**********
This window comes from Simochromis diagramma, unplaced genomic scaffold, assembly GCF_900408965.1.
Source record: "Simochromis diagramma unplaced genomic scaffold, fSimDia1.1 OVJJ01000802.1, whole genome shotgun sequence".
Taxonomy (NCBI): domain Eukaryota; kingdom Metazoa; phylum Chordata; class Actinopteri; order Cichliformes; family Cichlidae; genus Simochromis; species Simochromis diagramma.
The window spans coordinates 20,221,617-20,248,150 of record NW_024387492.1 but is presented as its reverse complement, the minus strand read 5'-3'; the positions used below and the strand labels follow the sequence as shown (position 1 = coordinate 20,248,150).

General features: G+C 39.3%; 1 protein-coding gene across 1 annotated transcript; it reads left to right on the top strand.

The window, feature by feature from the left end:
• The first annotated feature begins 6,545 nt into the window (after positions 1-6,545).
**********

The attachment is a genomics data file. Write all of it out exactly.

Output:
This window comes from Simochromis diagramma, unplaced genomic scaffold, assembly GCF_900408965.1.
Source record: "Simochromis diagramma unplaced genomic scaffold, fSimDia1.1 OVJJ01000802.1, whole genome shotgun sequence".
Taxonomy (NCBI): domain Eukaryota; kingdom Metazoa; phylum Chordata; class Actinopteri; order Cichliformes; family Cichlidae; genus Simochromis; species Simochromis diagramma.
The window spans coordinates 20,221,617-20,248,150 of record NW_024387492.1 but is presented as its reverse complement, the minus strand read 5'-3'; the positions used below and the strand labels follow the sequence as shown (position 1 = coordinate 20,248,150).

General features: G+C 39.3%; 1 protein-coding gene across 1 annotated transcript; it reads left to right on the top strand.

The window, feature by feature from the left end:
• The first annotated feature begins 6,545 nt into the window (after positions 1-6,545).